# Tag Info

9

It is a consequence of a theorem of Archimedes (c. 287-212 BCE) that for a spherical model of the earth, the area of a cell spanning longitudes l0 to l1 (l1 > l0) and latitudes f0 to f1 (f1 > f0) equals (sin(f1) - sin(f0)) * (l1 - l0) * R^2 where l0 and l1 are expressed in radians (not degrees or whatever). l1 - l0 is calculated modulo 2*pi (e.g., -179 -...

9

An elegant principle provides a simple answer: All points on a smooth curved surface are flat at a sufficiently large scale. This means that after affine change of coordinates (usually involving just a rescaling of one of them), we can use formulas of Euclidean geometry, such as the Pythagorean Theorem for computing distances and the negative-...

5

The crux of the matter is finding a quantitative definition of "width" of the channel. Consider a point P located anywhere within the river. The width certainly cannot be any less than the shortest distance from P to the left bank plus the shortest distance from P to the right bank. A moment's thought suggests this is an excellent candidate for the width ...

4

Assuming you're using ArcGIS 10, you can use the arcpy RasterToNumPyArray command to get a NumPy array, which if you read the NumPy Input and Output routines documentation you can see you can easily dump the raster data to disk as a text file with a format of your choice. For example: import arcpy import numpy as np arr = arcpy.RasterToNumPyArray('C:/some/...

4

This is how you can do that with R/raster library(raster) r <- raster() # by default 1 by 1 degree, just what you want a <- area(r) Each cell of RasterLayer 'a' has a value representing its approximate area To illustrate the results for one column (it is the same for all columns), as area varies by latitude, not by longitude lat <- yFromRow(r, ...

3

1) If you want to run the script from inside GRASS GIS, it is relatively easy to transform the original Matlab script (.m) in a Python script if it do not uses specific toolboxes (with numpy and the others scientific Python modules) 2) if you want to run the .m script outside GRASS GIS, you can use Octave, open source alternative to run m-code (MATLAB ...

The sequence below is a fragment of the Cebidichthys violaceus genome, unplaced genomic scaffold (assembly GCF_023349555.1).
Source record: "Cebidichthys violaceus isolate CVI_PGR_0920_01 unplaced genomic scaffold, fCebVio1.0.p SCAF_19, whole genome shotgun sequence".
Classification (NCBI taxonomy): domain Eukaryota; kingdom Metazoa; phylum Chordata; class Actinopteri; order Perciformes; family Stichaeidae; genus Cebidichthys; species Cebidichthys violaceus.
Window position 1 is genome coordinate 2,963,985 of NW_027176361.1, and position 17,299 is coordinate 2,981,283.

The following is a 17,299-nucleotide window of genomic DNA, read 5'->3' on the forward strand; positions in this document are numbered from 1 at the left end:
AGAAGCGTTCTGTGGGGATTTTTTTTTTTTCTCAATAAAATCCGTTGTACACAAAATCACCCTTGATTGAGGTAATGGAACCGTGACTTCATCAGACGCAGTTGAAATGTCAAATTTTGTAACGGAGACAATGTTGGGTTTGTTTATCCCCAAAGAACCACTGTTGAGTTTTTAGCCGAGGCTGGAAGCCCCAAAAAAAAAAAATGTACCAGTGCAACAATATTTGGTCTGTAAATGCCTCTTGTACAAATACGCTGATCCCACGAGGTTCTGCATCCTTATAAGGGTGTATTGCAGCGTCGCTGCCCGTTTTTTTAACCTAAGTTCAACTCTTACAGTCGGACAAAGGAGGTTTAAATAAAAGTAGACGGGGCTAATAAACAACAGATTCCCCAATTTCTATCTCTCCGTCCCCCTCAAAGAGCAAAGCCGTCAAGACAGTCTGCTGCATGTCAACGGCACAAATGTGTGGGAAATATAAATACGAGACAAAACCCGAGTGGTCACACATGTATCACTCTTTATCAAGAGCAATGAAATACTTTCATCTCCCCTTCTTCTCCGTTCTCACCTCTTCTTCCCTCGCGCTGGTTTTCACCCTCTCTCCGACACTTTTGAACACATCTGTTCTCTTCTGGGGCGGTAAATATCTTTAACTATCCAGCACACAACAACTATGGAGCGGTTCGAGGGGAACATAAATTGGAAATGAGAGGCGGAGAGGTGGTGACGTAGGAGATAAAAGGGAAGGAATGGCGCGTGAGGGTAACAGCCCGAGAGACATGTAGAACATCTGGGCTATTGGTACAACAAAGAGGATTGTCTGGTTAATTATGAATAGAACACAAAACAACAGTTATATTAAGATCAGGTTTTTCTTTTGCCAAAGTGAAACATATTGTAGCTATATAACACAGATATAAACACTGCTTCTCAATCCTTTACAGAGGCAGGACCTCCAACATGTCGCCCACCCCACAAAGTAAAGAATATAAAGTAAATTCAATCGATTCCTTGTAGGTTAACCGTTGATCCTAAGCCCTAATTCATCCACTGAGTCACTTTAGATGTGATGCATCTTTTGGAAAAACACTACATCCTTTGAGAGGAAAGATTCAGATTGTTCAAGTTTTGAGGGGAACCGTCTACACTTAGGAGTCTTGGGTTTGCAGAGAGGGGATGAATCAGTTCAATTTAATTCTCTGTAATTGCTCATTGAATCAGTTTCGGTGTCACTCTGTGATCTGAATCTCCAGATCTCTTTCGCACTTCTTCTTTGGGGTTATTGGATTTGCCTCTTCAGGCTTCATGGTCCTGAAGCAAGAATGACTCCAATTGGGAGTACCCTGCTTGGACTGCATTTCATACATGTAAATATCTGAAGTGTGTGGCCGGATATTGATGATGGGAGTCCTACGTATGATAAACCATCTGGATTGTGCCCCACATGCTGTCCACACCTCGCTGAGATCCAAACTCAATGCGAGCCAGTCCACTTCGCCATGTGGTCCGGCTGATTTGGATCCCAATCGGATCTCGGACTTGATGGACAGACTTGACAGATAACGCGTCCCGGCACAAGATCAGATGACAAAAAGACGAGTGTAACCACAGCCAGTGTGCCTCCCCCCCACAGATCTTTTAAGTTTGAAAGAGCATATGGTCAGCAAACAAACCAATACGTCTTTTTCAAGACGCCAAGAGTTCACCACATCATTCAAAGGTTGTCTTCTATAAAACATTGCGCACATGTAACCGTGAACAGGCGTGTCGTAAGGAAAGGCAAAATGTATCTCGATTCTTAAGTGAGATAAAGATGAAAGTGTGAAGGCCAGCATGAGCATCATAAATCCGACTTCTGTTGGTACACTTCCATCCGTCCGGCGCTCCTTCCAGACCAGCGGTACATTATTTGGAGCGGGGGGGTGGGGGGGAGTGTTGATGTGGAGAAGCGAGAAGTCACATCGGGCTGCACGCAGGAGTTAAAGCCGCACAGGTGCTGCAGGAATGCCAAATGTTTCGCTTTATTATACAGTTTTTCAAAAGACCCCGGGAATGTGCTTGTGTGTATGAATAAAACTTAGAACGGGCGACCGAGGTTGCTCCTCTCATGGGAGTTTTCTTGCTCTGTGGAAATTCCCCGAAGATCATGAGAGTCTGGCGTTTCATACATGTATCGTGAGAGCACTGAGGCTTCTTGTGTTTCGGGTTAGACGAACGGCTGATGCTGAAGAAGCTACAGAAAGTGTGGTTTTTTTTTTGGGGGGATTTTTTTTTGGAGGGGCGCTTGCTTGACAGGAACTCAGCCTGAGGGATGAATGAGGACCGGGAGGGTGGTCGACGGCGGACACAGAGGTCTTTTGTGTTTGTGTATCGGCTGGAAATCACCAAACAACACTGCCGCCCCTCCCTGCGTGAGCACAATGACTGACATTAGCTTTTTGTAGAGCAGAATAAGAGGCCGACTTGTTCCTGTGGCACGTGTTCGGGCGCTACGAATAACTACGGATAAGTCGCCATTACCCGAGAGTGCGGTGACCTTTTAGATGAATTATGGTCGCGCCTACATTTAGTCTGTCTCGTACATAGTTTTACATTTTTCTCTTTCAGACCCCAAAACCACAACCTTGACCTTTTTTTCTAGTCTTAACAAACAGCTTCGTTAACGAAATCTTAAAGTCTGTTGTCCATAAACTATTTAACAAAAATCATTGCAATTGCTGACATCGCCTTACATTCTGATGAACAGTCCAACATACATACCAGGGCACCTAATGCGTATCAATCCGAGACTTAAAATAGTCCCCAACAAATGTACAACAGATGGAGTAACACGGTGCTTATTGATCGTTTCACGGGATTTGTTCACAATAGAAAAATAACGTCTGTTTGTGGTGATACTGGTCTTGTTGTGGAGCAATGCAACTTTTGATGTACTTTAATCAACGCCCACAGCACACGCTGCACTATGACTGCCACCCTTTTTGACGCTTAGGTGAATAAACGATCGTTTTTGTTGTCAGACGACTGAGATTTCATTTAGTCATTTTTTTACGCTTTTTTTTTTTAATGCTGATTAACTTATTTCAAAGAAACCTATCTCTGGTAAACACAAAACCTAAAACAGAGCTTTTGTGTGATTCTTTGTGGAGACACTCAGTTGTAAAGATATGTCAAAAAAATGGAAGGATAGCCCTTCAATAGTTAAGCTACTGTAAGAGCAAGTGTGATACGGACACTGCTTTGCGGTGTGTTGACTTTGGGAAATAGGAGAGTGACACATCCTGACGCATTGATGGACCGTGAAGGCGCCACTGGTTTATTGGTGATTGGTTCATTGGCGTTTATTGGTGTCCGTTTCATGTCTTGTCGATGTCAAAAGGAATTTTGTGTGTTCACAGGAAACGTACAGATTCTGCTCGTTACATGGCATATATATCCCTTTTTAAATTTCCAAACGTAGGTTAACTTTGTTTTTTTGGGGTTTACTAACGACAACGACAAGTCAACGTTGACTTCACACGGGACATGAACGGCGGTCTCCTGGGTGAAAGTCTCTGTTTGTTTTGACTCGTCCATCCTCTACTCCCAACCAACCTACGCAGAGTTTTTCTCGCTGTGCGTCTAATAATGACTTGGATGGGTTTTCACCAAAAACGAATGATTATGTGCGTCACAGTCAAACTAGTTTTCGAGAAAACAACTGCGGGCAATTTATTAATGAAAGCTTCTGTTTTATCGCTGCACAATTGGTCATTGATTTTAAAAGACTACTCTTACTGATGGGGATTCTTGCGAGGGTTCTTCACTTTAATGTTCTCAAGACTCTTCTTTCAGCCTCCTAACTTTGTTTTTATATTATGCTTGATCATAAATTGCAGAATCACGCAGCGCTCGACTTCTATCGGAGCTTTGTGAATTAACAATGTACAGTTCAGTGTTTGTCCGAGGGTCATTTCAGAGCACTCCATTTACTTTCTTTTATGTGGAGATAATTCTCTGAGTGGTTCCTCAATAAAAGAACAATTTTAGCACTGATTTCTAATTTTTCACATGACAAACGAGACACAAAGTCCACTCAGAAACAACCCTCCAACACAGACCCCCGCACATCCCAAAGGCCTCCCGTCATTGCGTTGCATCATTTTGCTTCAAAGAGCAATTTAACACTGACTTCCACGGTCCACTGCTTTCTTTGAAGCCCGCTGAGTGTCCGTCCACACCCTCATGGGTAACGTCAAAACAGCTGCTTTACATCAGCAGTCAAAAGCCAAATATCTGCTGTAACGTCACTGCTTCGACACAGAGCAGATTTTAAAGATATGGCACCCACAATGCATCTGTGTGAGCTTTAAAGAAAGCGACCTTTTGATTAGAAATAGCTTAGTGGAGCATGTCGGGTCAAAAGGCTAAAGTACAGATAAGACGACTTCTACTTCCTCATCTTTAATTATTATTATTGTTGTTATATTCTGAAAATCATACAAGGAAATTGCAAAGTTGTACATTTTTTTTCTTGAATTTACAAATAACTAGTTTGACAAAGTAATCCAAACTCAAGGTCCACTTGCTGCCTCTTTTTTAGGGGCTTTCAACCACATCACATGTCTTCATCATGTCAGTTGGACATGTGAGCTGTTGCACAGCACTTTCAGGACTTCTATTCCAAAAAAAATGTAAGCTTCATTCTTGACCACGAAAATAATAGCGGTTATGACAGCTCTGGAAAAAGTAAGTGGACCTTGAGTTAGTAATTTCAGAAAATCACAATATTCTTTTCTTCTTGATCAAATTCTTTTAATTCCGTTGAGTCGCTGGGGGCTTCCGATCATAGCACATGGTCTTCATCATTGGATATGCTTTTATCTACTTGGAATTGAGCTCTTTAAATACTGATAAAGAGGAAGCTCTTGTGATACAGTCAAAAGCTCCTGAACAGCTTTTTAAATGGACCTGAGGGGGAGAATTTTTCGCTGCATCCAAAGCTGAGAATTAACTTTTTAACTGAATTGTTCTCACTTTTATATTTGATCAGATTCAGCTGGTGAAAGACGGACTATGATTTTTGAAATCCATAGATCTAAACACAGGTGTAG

3

Within ArcMap, I think you're looking for the Raster to ASCII tool (under the Conversion Tools -> From Raster toolboxes). (The Matlab output, if it's in ASCII, can in theory be imported into arc with the related ASCII to Raster tool -- not sure if you've tried that.)

3

You can add the matrices as ASCII Grid file to QGIS, and create contours from the lat and lon values. This will create a degree grid like this: In this mailing list topic I described how to set up a suitable projection for it: http://osgeo-org.1560.x6.nabble.com/Have-LCC-center-terms-need-PROJ-4-terms-td5102799.html EDIT Sample data can be found in ...

3

Your projection is likely to be the World Mercator projection. (EPSG 3395) You can use the package proj4 in R to transform your coordinates. It is also supported by Matlab (as you can see here). projection = +proj=merc +lon_0=0 +k=1 +x_0=0 +y_0=0 +ellps=WGS84 +datum=WGS84 +units=m +no_defs inverse=true to go from cartographic coordinates to geographic ...

3

I would convert the GRID to ASCII format first using Raster to ASCII (Conversion). If you have many GRIDs, use the batch conversion by right-clicking on the tool and selecting "batch". Then you can easily bring in the ASCII files into MATLAB using arcgridread. Here's an example from Mathworks: [Z,R] = arcgridread('MtWashington-ft.grd'); mapshow(Z,R,'...

3

If you have gdal command line setup you can try this: gdal_translate -outsize xsize[%] ysize[%] <src_dataset> <dest_dataset> Example: creating 25% of original image. gdal_translate -otusize 25% 25% input.tif output.tif ......

3

Some (slightly) theoretical pointers: Instead of focusing on attributes, one approach to the problem might focus on exploring characteristics of movement patterns. Those could be explored by calculating aggregated characteristics of movement or dividing your data into logical 'chunks' (for instance, daily trajectories of certain objects). At next stage you ...

3

This can be accomplished in the same way we would lay out a grid of squares in the plane: Lay off a baseline in any direction. Mark it off in equal increments (of 20 km). Call these points p(0,0), p(0,1), ..., p(0,n), in order. It does not have to be geodesically straight, but it should be close to straight. Starting with the first marked point p(0,0), ...

3

I'm not sure whether your LiDAR data are raw (i.e. a point cloud) or have already been interpolated to a raster DEM, but if it is the former, you'll need to interpolate the data to a raster DEM first. The next thing you need to do is to perform a 'Depression Filling' operation. Most GIS will have a tool for this task. Once you've created your filled DEM ...

2

As @PolyGeo points out, convert to shapefile. Looks like you can do this in the Mapping Toolbox.